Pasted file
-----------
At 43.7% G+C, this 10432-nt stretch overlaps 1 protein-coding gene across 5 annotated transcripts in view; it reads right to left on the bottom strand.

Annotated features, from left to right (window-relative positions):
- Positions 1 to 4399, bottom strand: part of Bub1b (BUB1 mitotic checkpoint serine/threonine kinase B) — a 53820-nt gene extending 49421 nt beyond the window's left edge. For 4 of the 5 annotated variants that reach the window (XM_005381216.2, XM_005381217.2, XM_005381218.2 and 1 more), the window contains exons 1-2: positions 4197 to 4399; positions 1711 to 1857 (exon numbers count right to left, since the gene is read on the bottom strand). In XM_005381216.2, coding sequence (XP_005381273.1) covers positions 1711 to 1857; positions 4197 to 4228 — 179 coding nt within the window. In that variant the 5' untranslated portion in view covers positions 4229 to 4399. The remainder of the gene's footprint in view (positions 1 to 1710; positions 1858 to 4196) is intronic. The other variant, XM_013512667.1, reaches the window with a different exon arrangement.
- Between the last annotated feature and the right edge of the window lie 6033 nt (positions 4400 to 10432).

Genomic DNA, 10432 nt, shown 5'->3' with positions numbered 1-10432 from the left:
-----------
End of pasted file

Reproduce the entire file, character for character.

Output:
At 43.7% G+C, this 10432-nt stretch overlaps 1 protein-coding gene across 5 annotated transcripts in view; it reads right to left on the bottom strand.

Annotated features, from left to right (window-relative positions):
- Positions 1 to 4399, bottom strand: part of Bub1b (BUB1 mitotic checkpoint serine/threonine kinase B) — a 53820-nt gene extending 49421 nt beyond the window's left edge. For 4 of the 5 annotated variants that reach the window (XM_005381216.2, XM_005381217.2, XM_005381218.2 and 1 more), the window contains exons 1-2: positions 4197 to 4399; positions 1711 to 1857 (exon numbers count right to left, since the gene is read on the bottom strand). In XM_005381216.2, coding sequence (XP_005381273.1) covers positions 1711 to 1857; positions 4197 to 4228 — 179 coding nt within the window. In that variant the 5' untranslated portion in view covers positions 4229 to 4399. The remainder of the gene's footprint in view (positions 1 to 1710; positions 1858 to 4196) is intronic. The other variant, XM_013512667.1, reaches the window with a different exon arrangement.
- Between the last annotated feature and the right edge of the window lie 6033 nt (positions 4400 to 10432).

Genomic DNA, 10432 nt, shown 5'->3' with positions numbered 1-10432 from the left: